iDev recipes: managing filesystem chaos

iDev recipes: managing filesystem chaos

iDev recipes is a series of short articles that present ways of dealing with common problems while developing apps for Apple devices.

One of the most frustrating things about Xcode is that project layout does not have to reflect directory structure. It seems like a powerful feature at first, but soon you find yourself fighting with directory bindings every time you add a new source file.

In the past I have tried two approaches to circumvent the problem:

  • Creating blank files on a filesystem with touch command.
  • Using sticky notes to remind myself that I always have to bind a new group to a directory first.

Both of them require additional hassle and fall short when it comes to refactoring. Does it mean that we are stuck to have all the projects look like this?

Typical result of using Xcode groups to structure project without binding directories manually.

Fortunately, there is a tool called synx which can align directory structure with project layout using a single terminal command. It also sorts files in groups, so you are guaranteed that both Xcode and Finder will look the same. Examine result of running synx Project.xcodeproj on a project above:

The same project after synxing.

It is so much tidier now. Could it get any better? The problem is that running a terminal command every once in a while to fix a project layout is not convenient. But do not worry. Provided that you use git repository for your project, you can configure it to tidy up the project every time you commit anything. Say goodbye to manual directory juggling!

Installing ruby

Since synx is written in Ruby, the first step is to install proper Ruby interpreter. You could use OS X built-in, but it is always a better idea to go with the latest software. To make Ruby version management easier, we will use rbenv for the task. To install rbenv using Homebrew run following commands:

brew update
brew install rbenv
# Replace .bash_profile with .zshrc if you are using ZSH.
echo 'eval "$(rbenv init -)"' >> ~/.bash_profile
source ~/.bash_profile

Having rbenv installed properly, it is time to install the latest version of Ruby interpreter (make sure to replace 2.3.1 with the output version):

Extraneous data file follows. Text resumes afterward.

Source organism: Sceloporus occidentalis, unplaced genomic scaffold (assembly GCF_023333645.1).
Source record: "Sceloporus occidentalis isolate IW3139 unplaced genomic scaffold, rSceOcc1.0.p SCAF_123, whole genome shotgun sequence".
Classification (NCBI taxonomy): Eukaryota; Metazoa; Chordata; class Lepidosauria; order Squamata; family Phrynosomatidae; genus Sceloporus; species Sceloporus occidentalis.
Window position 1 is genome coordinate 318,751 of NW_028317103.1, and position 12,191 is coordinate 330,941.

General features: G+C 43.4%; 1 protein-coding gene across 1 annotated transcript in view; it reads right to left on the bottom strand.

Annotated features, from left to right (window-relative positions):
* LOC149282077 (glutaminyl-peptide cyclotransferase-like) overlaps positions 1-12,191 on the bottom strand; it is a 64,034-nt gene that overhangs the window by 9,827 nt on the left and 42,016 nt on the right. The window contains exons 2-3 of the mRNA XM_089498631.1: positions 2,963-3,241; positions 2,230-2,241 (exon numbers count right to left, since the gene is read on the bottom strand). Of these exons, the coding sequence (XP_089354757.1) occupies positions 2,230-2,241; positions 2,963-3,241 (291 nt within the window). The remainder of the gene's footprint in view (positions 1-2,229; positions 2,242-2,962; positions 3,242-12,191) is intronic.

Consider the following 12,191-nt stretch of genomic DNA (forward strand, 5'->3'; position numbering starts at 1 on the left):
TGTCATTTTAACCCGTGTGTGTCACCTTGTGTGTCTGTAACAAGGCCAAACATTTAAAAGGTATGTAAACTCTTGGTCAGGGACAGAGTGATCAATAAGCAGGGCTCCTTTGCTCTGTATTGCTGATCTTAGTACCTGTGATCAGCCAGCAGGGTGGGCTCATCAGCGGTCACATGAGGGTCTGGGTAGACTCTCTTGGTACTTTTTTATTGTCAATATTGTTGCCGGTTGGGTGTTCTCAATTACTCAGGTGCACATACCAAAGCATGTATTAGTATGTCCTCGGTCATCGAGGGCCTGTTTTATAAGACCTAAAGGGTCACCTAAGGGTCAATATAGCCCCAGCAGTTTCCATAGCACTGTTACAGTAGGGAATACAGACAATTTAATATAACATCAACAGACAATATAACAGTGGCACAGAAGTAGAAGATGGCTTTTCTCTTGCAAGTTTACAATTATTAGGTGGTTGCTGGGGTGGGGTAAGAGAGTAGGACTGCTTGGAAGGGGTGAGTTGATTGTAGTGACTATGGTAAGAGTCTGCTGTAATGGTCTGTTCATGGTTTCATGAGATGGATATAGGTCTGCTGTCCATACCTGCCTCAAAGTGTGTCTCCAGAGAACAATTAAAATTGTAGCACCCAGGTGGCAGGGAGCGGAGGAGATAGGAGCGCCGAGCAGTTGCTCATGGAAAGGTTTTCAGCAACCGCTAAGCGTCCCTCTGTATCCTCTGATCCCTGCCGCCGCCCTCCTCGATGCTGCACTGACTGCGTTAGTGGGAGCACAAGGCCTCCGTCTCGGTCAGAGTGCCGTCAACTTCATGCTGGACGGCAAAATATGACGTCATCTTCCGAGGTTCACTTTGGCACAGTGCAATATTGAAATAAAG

rbenv install `rbenv install -l | grep -v - | tail -1`
# Output:
# Installing ruby-2.3.1...
# Installed ruby-2.3.1 to /Users/kuba/.rbenv/versions/2.3.1
rbenv rehash
rbenv global 2.3.1

Installing synx

Installing synx is as easy as running one Terminal command:

gem install synx

Configuring synx pre-commit hook

Git has a way to fire off custom scripts when certain important actions occur.

Quote from Git Hooks documentation.

To make git fire synx before every commit do the following:

  1. Navigate to hooks directory cd <project_directory>/.git/hooks.

  2. Rename pre-commit.sample file to pre-commit mv pre-commit.sample pre-commit.

  3. Replace pre-commit file contents with:

     synx <project_name>.xcodeproj
     git add <project name>.xcodeproj
  4. Make pre-commit file executable chmod +x pre-commit.

To confirm that everything is working as expected, make any changes to your sources and try to commit them. You should see the output from synx application before commit message input prompt:

git add -A
git commit

Additionally, you can add -q flag to synx in pre-commit to silence all output. However, since synx operates on a project file directly you should always examine error logs in case something goes wrong.

The final step

Having completed configuring a synx hook, it is time for one final step. Which is to write some high quality code, commit it and admire how the computer automatically keeps your Xcode project tidy.